God’s grace met with rejection. The Jews, zealous as they were for salvation, turned from God’s grace and to their own self-chosen works, not to mention the worship of false gods and depraved sinful living no different than the other nations. They tried to give themselves grace instead of receiving it from God.
Yet God still poured out his grace. Paul picks up today’s Old Testament lesson in Romans 11. Driven into exile by Ahab and Jezebel, Elijah says not, “Curse me and save the nation!” but, “They have driven me out, no one loves you, kill ‘em all!” And God says, “No. There is a remnant. I reserve 7,000 to myself.” More, as we heard in 1 Kings, God lined up kings and prophets for his people, to preserve and expand this remnant, but for all that, “a remnant chosen by grace”; as Paul says, “And if by grace, then it is no longer by works; if it were, grace would no longer be grace.”
Sadly, we know that Israel, God’s root and branch, gets cut off. So God grafts in the Gentiles, He grafts in us, bringing the good news of the Jewish Messiah Jesus to the world. We must both learn from our Jewish predecessors – to treasure this gift we’ve been given – and also be wary of treating Jews with contempt, as Paul says in Romans 11, “You do not support the root, but the root supports you. You will say then, ‘Branches were broken off that I could be grafted in.’ Granted. But they were broken off because of unbelief, and you stand by faith. Do not be arrogant, but be afraid. For if God did not spare the natural branches, he will not spare you either.” And again, “…how much more readily will these, the natural branches, be grafted into their own olive tree.” Remember: we are NOT the natural branches on this tree, the Holy Christian Church. God came to the Jews first, then to the Gentiles. And God still wants the Jews. Paul says his mission to non-Jews, to us, has as one of its purposes – along with bringing God’s grace and forgiveness to us – the goal of arousing Jewish jealousy, so that God might graft them back into the vine.
Again, it’s grace, grace alone. The Jews gave God no reason to choose them or give them anything. Neither did we. In Corinthians, writing to some wildly behaving Gentile believers, Paul asks, “What do you have that you did not receive? And if you did receive it, why do you boast as though you did not?”
The Jews grew proud of being chosen and all those things Paul said they had. They forget that they had them by grace. So easily we forget as well. We have nothing that was not given to us. Our being here this morning gives nothing to God. Our being members here gives nothing to God. Our offerings give nothing to God. Our Baptism gives nothing to God. The purity of our doctrine gives nothing to God. The proper observance of the Sacrament gives nothing to God. We treat them like they do, “Look at me, God, I’m one of your chosen ones!” We forget that God gives us everything, that God mercies whom he will, and in so doing, we can just as easily be cut off as Paul’s Jewish brothers, if we turn grace, faith, and righteousness from God from gifts into merits earned.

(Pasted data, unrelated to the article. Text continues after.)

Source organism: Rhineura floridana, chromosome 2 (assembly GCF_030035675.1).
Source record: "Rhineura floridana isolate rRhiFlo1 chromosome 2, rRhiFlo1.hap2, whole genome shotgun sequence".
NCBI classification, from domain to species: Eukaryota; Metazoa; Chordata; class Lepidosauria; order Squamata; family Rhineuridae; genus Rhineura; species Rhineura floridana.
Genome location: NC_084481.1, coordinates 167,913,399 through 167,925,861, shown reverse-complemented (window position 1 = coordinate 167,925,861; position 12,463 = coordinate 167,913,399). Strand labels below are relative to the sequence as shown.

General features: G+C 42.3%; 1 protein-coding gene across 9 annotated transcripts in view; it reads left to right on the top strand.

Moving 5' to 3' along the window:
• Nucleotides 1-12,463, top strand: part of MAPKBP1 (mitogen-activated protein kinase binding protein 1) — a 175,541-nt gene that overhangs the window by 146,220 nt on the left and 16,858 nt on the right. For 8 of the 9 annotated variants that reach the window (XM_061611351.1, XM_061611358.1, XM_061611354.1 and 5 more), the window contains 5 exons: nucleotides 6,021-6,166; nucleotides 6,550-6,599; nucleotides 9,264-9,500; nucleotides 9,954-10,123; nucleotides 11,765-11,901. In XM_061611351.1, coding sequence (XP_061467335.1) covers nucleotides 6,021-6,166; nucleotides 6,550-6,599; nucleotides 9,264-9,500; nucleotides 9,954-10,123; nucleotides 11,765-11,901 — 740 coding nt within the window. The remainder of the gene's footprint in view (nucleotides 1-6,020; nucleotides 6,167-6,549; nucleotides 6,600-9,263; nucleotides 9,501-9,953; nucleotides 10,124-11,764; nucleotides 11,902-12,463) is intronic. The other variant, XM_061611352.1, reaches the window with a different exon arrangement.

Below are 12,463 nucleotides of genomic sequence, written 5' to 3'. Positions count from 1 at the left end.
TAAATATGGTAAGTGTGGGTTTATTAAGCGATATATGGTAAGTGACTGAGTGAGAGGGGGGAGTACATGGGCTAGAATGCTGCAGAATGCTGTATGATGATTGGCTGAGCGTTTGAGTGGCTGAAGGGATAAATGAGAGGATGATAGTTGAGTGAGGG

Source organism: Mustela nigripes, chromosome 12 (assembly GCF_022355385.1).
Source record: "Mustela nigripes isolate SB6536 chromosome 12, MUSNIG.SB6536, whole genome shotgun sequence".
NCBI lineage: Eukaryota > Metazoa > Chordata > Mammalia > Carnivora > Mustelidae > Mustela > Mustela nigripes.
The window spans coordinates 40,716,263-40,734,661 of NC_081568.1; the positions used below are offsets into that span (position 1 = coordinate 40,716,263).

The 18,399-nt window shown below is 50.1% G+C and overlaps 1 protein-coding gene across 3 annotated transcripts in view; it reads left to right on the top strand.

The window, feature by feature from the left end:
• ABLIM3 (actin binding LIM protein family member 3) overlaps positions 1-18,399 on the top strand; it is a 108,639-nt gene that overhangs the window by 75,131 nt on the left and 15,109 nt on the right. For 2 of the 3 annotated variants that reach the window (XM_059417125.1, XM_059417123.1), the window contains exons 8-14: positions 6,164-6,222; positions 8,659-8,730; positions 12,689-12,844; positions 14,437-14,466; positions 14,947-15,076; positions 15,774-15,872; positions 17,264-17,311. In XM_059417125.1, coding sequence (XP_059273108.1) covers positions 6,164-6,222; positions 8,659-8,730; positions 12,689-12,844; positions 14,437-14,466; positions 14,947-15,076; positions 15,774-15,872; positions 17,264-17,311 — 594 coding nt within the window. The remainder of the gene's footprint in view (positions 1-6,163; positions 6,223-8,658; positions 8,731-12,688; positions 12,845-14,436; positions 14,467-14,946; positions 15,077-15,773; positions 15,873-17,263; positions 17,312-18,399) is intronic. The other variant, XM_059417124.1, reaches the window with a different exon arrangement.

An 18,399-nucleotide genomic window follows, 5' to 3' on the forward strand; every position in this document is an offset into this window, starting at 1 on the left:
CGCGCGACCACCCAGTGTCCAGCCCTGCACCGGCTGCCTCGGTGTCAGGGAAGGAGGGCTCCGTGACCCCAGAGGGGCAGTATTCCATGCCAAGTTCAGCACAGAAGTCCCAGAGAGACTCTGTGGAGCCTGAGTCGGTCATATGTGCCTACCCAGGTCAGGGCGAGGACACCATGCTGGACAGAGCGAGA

Repeatedly in his writings, Luther compared the preaching of the Word to a passing rain shower, and “when it’s gone, it’s gone.” And then you have nothing. And, having nothing, perhaps like the rich man in hell, you begin to beg for just one drop of water, one refreshing taste of the Word, crying out, “I want that!”
And as he said to the Jews who went before us, he still says now, “The Word is near you.” All those “advantages” the Jews had, God gives them to us in Christ: the adoption, the glory, the covenant, the law, the worship, the promises, and, most vitally, bringing all those things to fruition, the sum that is greater than the parts, “Christ, who is God over all, forever praised!”
The threat of removing the Word calls us to reach for it all the more. We heard Isaiah speak God’s promise, “Come, buy wine and milk without money and without cost!” We see Paul laying out that wine and milk in Romans. The wine and milk his Jewish brothers spurned we still have before us, for God’s Word does not fail; it does its job, bringing us God’s grace, giving us what we need to receive: Christ and the love of Christ. It reverses things from arrow up: “Look at what I’m giving you, God!” to arrow down, “Here’s what I have to give to you, my dear children!”
And what God gives is glorious: wine, milk, a glorious rain of grace. He gives the bread of life, upon which we eat and live forever. He gives the water of life that becomes a spring welling up within us to eternal life. For He gives, gives, gives, not owes, but gives us His Son, not sparing Him, but spearing Him to the cross. For us and for our salvation. Choosing us, adopting us, cleansing us at the font, feeding us forgiveness at his altar, preaching us forgiven in his word, saying as Paul said, “I could wish that I myself were cursed and cut off…for the sake of my brothers.” God gives that. He cut off his own Son for the sake of us. He raised Him to life for the sake of us. For all men, first for the Jews, then the Gentiles. God gives. We receive. And, in Christ, are saved. Amen.